It would be ideal if applicants could specify which distribution are they using, of course.
The public release is expected by the end of the year, but don’t take my word for it, I’m not in charge of that.
The universe-redux work has been a little delayed by a few architecture issues that had to be addressed here and there. This has all been happening in the background, and I’ve been making extensive use of the new dynamic object editor to bring you new addons and ships and thing in the meantime.
To reiterate, I am shooting to have many of the above mentioned topics, visible within the game before the end of the month (some within the week, perhaps). So, you can expect some significant changes in the near future.
News regarding add-on packages and plugins is posted at X-Plane.org; additional discussion can be found in their official Linux support forum; the FAA-certified flight simulator from can be ordered online for $39 US for a limited time.
Demo Download: [ x-plane.com ]
- Game mode editor for local game (allows you to choose some game options)
- Team editor for local game (allows you to personalize characters names)
- Better menus: tabs, basic keyboard control, more options,…
- All characters redrawn: better graphisms, new positions, new clothes,…
- 2 new skins: Pidgin and Suse
- New maps: Lonely island and Oktopus
- New waters: add lava, dirty water,…
- Better minimap
- New weapon: slap
- Some sounds added (thanks a lot to wesnoth project)
- A lot of bug fixes
- A lot of improvements (code and graphism)
- Translations updates
If you’re interested in contributing to the project, there’s documentation for developers at their Wiki.
Being this the first Blender Game Engine demo we publish, it will only focus on the technical side, so don’t expect big gameplay experience, in this demo we provide a small level with a few platforms and some characters running around, so you can test if the blenderplayer runs on your computer and we can have nice feedback from that.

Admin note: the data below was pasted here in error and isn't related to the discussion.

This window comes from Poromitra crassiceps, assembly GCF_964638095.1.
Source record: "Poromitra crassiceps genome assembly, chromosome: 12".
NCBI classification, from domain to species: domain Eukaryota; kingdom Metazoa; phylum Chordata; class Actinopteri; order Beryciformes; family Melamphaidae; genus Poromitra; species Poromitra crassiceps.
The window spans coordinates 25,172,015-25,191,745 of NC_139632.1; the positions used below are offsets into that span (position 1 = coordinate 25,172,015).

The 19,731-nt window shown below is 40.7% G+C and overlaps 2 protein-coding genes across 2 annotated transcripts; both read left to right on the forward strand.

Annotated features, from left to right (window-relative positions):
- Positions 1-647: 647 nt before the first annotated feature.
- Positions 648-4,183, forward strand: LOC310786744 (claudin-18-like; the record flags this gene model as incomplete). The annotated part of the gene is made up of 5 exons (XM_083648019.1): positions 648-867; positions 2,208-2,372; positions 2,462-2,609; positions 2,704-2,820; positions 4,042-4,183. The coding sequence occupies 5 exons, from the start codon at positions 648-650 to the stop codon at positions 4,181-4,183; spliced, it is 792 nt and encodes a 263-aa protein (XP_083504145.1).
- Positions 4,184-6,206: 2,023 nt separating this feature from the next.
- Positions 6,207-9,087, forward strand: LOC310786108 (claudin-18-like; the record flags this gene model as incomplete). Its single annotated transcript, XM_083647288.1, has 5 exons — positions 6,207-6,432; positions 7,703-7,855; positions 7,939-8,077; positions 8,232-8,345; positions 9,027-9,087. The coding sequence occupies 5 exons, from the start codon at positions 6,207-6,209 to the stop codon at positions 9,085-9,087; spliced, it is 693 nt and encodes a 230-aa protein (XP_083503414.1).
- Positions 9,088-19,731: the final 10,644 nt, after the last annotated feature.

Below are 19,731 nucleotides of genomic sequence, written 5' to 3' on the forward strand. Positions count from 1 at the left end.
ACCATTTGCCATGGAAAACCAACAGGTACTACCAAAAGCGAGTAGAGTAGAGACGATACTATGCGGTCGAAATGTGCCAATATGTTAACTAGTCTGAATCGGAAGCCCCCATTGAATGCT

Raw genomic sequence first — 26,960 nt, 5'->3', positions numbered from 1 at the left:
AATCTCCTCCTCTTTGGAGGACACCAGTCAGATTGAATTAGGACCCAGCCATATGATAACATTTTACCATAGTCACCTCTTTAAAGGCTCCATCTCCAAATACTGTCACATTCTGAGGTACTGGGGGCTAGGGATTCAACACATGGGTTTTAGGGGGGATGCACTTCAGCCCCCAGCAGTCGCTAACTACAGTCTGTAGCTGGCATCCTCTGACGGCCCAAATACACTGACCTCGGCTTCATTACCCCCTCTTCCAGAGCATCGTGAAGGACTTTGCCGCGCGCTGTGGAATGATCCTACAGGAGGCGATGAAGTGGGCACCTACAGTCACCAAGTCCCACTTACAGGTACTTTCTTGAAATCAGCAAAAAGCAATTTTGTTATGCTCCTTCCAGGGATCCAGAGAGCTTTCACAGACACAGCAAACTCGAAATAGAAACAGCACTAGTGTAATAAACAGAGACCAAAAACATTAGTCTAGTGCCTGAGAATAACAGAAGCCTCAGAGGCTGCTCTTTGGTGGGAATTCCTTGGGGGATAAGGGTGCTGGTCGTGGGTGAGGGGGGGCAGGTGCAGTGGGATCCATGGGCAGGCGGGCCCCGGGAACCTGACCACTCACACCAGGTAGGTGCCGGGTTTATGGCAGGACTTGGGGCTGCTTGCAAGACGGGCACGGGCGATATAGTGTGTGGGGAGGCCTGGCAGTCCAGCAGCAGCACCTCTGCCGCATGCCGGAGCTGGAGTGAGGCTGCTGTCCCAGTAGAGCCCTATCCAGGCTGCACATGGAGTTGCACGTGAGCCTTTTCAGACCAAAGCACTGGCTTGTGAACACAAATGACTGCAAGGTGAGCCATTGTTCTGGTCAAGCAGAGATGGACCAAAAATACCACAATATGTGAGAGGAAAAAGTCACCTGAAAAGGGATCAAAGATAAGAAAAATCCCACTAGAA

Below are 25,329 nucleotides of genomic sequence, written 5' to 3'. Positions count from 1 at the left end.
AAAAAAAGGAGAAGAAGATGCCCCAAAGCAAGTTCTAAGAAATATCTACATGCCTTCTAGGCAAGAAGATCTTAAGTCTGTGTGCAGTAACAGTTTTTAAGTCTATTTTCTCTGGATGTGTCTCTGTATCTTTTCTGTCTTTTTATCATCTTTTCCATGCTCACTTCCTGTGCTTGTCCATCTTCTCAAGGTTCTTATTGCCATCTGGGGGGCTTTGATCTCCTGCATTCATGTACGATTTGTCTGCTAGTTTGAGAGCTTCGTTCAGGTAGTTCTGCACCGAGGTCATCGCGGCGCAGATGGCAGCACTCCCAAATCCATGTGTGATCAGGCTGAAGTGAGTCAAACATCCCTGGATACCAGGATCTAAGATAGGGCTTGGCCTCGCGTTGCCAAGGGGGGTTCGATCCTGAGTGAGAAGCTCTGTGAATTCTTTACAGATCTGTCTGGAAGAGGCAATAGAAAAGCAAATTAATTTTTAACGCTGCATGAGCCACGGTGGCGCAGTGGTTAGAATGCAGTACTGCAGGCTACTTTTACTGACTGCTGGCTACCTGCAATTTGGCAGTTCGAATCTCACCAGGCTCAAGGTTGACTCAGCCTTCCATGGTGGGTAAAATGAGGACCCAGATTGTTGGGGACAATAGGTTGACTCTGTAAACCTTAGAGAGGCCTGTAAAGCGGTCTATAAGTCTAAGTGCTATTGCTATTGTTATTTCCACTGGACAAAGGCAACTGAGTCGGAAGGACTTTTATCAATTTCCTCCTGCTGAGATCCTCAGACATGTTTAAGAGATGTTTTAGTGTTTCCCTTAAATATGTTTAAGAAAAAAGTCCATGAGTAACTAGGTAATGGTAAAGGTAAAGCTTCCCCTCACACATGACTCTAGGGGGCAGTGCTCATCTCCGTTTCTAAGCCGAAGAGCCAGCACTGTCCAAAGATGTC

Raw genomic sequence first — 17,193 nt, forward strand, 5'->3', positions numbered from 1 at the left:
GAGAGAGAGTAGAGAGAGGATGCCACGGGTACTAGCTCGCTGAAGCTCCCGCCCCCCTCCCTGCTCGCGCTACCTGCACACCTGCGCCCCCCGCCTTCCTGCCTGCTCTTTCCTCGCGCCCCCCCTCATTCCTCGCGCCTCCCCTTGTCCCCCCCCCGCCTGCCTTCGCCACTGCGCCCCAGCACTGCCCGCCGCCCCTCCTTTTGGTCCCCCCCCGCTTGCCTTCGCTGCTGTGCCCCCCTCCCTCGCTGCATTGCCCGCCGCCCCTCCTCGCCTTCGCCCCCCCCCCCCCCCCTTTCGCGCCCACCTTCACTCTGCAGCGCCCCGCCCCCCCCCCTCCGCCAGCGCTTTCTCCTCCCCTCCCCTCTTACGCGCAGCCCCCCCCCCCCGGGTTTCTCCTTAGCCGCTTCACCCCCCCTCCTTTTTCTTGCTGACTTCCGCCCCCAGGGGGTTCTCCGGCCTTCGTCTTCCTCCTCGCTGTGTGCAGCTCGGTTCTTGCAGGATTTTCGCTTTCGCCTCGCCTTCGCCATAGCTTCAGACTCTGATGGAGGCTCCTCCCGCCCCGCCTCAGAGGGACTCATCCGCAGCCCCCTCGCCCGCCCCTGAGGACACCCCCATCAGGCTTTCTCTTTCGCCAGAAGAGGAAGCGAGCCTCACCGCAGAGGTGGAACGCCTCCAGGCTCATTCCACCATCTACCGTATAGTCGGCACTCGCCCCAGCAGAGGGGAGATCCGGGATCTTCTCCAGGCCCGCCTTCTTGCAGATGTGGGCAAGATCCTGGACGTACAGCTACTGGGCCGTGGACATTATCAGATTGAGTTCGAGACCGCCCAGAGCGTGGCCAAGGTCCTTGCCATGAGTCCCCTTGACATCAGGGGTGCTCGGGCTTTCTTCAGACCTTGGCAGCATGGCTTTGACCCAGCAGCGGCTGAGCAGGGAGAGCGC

Download: [ yofrankie.org ]
FreedroidRPG, an isometric 3D RPG set on a world run by robots, has reached version 0.11. Besides engine and level editor updates, here’s what’s new:
- added a secret research center level
- modified the endgame scenario and started integrating the Hell Fortress
- changed town to make it seem more alive and easier to navigate
- modified start level to improve richness of content
- added and rebalanced weapons. There now are a few melee weapons, projectile pistols and rifles, and futuristic energy weapons.
- changed and rebalanced programs, added a new default skill to help tux from overheating. Made a “programmer” character a possible and interesting alternative.
- added new music tracks
- 13 interlocking puzzle levels with over 350 rooms.
- 25 swords, shields and special items.
- Dozens of monster types and boss enemies.
- Campaign editor.
Tech Source from Bohol has posted a list of Linux real-time strategy games that are open source:
StarCraft and Red Alert are two of my favorite real-time strategy (RTS) games. Though these games are closed-source, they are still playable in Linux through Wine. Recently, I have tried a few free and open-source RTS games and was really impressed with some of them. The best thing is that I can play them instantly on my Linux box without the need for Wine and without having to spend a single dime.
Hollenshead: The way the game works out is it’s not sectioned off. It’s not like you’re going to do this in this level or in this area, you do this one thing, and then once you’re done with that you go back to first person and then you do something else for a while. It’s more of a first-person game that has these other elements in that you have to do in order to complete the game, but they’re built into the whole fiction.
Time Invaders Games sent in the following announcement:
We want to introduce our latest game, “The Attack of Mutant Fruits from Outer Space”, an old school shooter game.
ABOUT THE GAME
When Human Beings have been destroyed themselves … who will replace them?. Trying to avoid the disaster, The Earth Alliance sent to another planets the main fruits and vegatables seeds to have an ecological reserve, but maybe … is late. The Earth have a new enemy, from outer space, The Mutant Fruits are crossing the galaxy to conquest our world.
- 10 worlds.
- 8 melodies
- 12 enemies
- 3 weapons and a laser shield
- Keyboard and Joystick support. (Ready for arcade cabinets)
Download: [ timeinvaders.com ]
Two user-developed projects for the DOOM series have new goodies: